Cove - McCoy Gold Mine

The Cove - McCoy Gold Mine is a gold and silver mine located in Lander county, Nevada at an elevation of 4,987 feet.

About the MRDS Data:

All mine locations were obtained from the USGS Mineral Resources Data System. The locations and other information in this database have not been verified for accuracy. It should be assumed that all mines are on private property.

Mine Info

Name: Cove - McCoy Gold Mine  

State:  Nevada

County:  Lander

Elevation: 4,987 Feet (1,520 Meters)

Commodity: Gold, Silver

Lat, Long: 40.33639, -117.20139

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Cove - McCoy Gold Mine MRDS details

Site Name

Primary: Cove - McCoy Gold Mine
Secondary: Cove
Secondary: McCoy
Secondary: Brown Zone
Secondary: Cove East
Secondary: East Brown Zone
Secondary: Gold Dome Zone
Secondary: Peacock Zone
Secondary: Echo Bay Mine


Primary: Gold
Primary: Silver
Secondary: Copper
Tertiary: Thallium
Tertiary: Lead
Tertiary: Zinc
Tertiary: Tin
Tertiary: Manganese
Tertiary: Arsenic
Tertiary: Mercury
Tertiary: Antimony


State: Nevada
County: Lander
District: McCoy District

Land Status

Land ownership: BLM Administrative Area
Note: the land ownership field only identifies whether the area the mine is in is generally on public lands like Forest Service or BLM land, or if it is in an area that is generally private property. It does not definitively identify property status, nor does it indicate claim status or whether an area is open to prospecting. Always respect private property.
Administrative Organization: Battle Mountain BLM Administrative District


Not available


Not available


Owner Name: Echo Bay Minerals Co.
Info Year: 2004


Not available


Record Type: Site
Operation Category: Producer
Deposit Type: Distal Disseminated/Pluton-related; vein; skarn
Operation Type: Surface
Year First Production: 1925
Year Last Production: 2004
Discovery Year: 1914
Years of Production:
Significant: Y
Deposit Size: M


Not available

Mineral Deposit Model

Model Name: Distal disseminated Ag-Au
Model Name: Skarn Au


Form: replacement; stockwork; tabular to irregular or stratiform


Type: L
Description: faults


Alteration Type: L
Alteration Text: Upper ore zone alteration consists of argillization, silicification, amd manganese alteration. Alteration has resulted in the formation of clay and sericite along fractures and within the more permeable beds. Locally, complete replacement of the carbonate to form jasperoid has occurred along bedding and along some structures. Abundant manganese (as manganoan calcite) has been introduced into the rock, giving the clay and jasperoid a sooty brown appearance. Lower ore zone: base metal sulfides and pyrite were introduced into the host rock, filling fractures and partially replacing the host rock.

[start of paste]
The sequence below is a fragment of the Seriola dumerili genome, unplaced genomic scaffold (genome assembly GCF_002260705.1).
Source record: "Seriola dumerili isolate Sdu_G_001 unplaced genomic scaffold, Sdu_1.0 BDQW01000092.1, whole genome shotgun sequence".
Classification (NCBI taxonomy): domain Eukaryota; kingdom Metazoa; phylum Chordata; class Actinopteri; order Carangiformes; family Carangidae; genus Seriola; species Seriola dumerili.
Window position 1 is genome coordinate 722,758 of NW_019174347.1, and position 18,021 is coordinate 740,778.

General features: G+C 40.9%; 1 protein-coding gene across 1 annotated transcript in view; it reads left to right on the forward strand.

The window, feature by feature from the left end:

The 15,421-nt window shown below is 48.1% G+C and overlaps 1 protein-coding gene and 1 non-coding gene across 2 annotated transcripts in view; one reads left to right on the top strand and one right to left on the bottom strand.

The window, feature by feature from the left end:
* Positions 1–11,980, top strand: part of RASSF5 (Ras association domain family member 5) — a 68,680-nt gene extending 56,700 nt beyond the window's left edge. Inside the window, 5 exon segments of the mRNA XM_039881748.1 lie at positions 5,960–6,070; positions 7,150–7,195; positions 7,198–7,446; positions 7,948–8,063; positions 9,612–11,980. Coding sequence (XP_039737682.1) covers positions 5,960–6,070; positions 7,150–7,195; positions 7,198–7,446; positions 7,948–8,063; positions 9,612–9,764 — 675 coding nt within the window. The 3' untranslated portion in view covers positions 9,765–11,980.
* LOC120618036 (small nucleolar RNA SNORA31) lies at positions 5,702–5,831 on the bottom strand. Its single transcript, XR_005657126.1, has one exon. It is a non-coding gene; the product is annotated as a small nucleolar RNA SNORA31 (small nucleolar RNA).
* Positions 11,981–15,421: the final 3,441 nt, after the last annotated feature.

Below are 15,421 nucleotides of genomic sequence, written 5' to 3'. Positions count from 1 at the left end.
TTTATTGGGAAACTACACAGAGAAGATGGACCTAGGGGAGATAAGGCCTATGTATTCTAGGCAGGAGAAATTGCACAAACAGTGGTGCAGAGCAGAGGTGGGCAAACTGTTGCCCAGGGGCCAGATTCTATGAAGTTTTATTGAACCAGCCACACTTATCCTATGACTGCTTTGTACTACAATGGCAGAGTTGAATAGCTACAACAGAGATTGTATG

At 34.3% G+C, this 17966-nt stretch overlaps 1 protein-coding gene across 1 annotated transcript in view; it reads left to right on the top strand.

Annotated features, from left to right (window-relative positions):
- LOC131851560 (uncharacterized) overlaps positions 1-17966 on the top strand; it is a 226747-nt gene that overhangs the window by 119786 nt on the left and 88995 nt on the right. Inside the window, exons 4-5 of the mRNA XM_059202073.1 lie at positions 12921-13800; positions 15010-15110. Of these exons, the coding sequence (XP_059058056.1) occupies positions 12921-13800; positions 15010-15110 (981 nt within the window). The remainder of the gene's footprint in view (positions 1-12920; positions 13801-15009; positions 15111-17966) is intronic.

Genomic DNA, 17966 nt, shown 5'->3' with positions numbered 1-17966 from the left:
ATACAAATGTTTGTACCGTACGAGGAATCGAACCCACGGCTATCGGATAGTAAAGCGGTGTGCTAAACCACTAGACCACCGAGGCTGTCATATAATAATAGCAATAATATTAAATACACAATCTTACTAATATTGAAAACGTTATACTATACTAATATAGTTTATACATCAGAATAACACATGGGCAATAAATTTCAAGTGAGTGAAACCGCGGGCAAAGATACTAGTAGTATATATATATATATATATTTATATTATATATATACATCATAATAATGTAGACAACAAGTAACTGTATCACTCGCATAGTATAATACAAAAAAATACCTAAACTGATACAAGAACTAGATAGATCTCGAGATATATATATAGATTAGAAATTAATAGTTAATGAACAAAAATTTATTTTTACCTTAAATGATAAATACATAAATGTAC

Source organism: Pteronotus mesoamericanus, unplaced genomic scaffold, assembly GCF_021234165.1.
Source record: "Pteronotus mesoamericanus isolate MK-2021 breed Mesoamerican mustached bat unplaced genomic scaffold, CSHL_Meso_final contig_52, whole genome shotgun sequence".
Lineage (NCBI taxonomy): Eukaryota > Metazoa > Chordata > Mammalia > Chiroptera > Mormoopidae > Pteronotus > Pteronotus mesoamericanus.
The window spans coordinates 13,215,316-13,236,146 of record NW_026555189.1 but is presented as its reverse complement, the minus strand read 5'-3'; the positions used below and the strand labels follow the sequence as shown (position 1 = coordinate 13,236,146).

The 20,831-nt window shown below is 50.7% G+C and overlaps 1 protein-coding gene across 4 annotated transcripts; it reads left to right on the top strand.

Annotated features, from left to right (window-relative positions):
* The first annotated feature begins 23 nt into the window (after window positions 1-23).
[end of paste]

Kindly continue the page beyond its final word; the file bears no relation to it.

Name: Conglomerate
Role: Host
Age Type: Host Rock
Age Young: Middle Triassic

Name: Sandstone
Role: Host
Description: calcite-cemented
Age Type: Host Rock
Age Young: Middle Triassic

Name: Limestone
Role: Host
Description: silty
Age Type: Host Rock
Age Young: Middle Triassic

Name: Limestone
Role: Host
Description: microcrystalline
Age Type: Host Rock
Age Young: Middle Triassic

Name: Dolomite
Role: Host
Age Type: Host Rock
Age Young: Middle Triassic

Name: Dolomite
Role: Host
Description: silty to sandy diagenetic
Age Type: Host Rock
Age Young: Middle Triassic

Name: Limestone
Role: Host
Age Type: Host Rock
Age Young: Middle Triassic

Name: Granodiorite
Role: Associated
Description: dikes
Age Type: Associated Rock
Age in Years: 39.500000+-1.500000
Age Young: Middle Eocene

Name: Limestone
Role: Host
Age Type: Host Rock
Age Young: Middle Triassic

Name: Conglomerate
Role: Host
Age Type: Host Rock
Age Young: Middle Triassic

Name: Diorite
Role: Host
Age Type: Host Rock
Age Young: Late Triassic
Age Old: Middle Triassic

Analytical Data

Not available


Ore: Gold
Ore: Electrum
Ore: Silver
Ore: Canfieldite
Ore: Tetrahedrite
Ore: Tennantite
Ore: Acanthite
Ore: Galena
Ore: Pyrite
Ore: Chalcopyrite
Ore: Cerargyrite
Ore: Chalcocite
Ore: Cerrusite
Ore: Malachite
Gangue: Sphalerite
Gangue: Cassiterite
Gangue: Stannite
Gangue: Pyrrhotite
Gangue: Arsenopyrite
Gangue: Digenite
Gangue: Covellite
Gangue: Sericite
Gangue: Clay
Gangue: Zeolite
Gangue: Quartz
Gangue: Jasper
Gangue: Calcite
Gangue: Garnet
Gangue: Pyroxene
Gangue: Chlorite
Gangue: Epidote
Gangue: Chatkalite


Comment (Development): In January, 1986, Tenneco Minerals Corp. began a McCoy district exploration program, the purpose of which was to evaluate the Triassic rocks which host the McCoy gold skarn deposit. Work consisted of stream sediment sampling, soil sampling, rock sampling, and geologic mapping. By early 1986, 500 stream sediment samples had been collected from the 8 square miles which surround the McCoy mine. Au values for all samples ranged from <1 ppb to 34 ppm; for samples in the vicinity of the Cove deposit, au values ranged up to 72 ppb with anomalous Ag, Hg, As, Sb, Tl. Follow-up outcrop sampling in the cove area identified a zone of over 1000 ft. of strike length with gold values ranging from 0.1 - 1.9 ppm. In September and October, 1986, soil sampling was conducted in the Cove area. 147 soil samples were collected of the B and C soil horizons on a 100 ft. by 200 ft. grid spacing. A geochemical anomaly approx. 2800 ft. long and 100-1000 ft. wide with gold values up to 2600 ppb and As values up to 1000 ppm was identified. The eastern portion of this gold-arsenic anomaly was also anomalous in silver (up to 210 ppm, or 6 opt!). In late 1986, dozer trenching indicated ore -grade mineralization over the strike length of the soil geochemical anomaly. In January, 1987, a 25-hole reverse circulation drilling program of 5000 ft. was started. The first hole intersected 110 ft./0.024 opt gold, 0.92 opt silver and subsequent drill holes encountered equally good ore grade mineralization. Discovery was announced March 31, 1987. Initial development drilling began in March, 1987 with 2 drills operating 1 shift/day. By May, these 2 drills were operating 2 shifts/day. By December, 5 drills were operating 24 hrs./day. By the end of 1988, more than 400,000 ft. of reverse circulation drilling in 475 holes and 38,000 ft. of diamond drilling in 25 holes had been completed. Haul road construction began December, 1987, and limited mining operations began January, 1988, one year after discovery. Full scale mining began March, 1988. Initial mining rate was 75,000 tpd of ore and waste. Mill construction began in 1988, scheduled for mid-1989 completion. In early 1989, additional development angle diamond drill holes were being drilled underneath the Cove open pit. Projected production rate was 225,000 ounces of gold and 2,500,000 ounces of silver annually.